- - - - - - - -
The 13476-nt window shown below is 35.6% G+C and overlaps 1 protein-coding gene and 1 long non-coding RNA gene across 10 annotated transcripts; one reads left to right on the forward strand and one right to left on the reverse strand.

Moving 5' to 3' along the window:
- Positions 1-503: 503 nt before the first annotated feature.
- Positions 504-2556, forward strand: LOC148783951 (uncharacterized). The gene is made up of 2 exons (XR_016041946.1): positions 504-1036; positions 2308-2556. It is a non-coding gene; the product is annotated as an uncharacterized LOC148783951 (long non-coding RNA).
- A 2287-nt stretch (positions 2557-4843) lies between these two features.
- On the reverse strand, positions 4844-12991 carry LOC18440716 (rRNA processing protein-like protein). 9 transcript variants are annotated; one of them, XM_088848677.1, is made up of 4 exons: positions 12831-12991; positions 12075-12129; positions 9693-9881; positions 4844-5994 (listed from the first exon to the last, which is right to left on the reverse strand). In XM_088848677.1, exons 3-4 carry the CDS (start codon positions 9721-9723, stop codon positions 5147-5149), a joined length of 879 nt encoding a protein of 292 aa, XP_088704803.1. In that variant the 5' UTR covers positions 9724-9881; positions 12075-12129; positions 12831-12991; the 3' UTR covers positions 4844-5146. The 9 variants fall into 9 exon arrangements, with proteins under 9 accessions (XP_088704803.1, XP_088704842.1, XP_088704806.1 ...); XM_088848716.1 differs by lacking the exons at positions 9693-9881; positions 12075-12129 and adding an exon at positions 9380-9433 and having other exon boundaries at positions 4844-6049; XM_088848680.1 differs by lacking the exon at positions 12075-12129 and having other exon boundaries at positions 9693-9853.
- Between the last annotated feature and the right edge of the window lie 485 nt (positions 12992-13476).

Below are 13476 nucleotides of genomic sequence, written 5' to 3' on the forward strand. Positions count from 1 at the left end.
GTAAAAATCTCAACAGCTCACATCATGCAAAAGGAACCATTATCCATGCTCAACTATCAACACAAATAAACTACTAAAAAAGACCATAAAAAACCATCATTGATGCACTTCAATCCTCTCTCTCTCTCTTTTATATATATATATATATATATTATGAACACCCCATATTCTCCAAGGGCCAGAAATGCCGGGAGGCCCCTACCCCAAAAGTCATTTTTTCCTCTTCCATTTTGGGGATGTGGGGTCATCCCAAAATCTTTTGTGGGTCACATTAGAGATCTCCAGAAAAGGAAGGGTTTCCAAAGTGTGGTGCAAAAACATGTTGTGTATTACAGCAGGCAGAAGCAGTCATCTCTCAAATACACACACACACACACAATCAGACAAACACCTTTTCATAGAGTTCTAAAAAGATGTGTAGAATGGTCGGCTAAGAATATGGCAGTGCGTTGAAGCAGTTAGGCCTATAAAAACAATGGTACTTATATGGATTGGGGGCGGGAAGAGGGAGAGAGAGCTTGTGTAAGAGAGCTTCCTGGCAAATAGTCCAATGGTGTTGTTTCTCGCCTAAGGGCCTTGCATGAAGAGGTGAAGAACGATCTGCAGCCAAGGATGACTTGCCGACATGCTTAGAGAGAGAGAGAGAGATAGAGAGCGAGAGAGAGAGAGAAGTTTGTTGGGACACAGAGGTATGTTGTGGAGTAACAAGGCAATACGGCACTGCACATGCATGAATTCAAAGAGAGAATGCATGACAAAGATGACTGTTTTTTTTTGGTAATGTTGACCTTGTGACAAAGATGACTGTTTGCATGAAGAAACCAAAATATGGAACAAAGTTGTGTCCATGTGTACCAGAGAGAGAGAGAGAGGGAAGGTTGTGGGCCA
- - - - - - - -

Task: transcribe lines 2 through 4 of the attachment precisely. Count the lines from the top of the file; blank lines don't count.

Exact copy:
Moving 5' to 3' along the window:
- Positions 1-503: 503 nt before the first annotated feature.
- Positions 504-2556, forward strand: LOC148783951 (uncharacterized). The gene is made up of 2 exons (XR_016041946.1): positions 504-1036; positions 2308-2556. It is a non-coding gene; the product is annotated as an uncharacterized LOC148783951 (long non-coding RNA).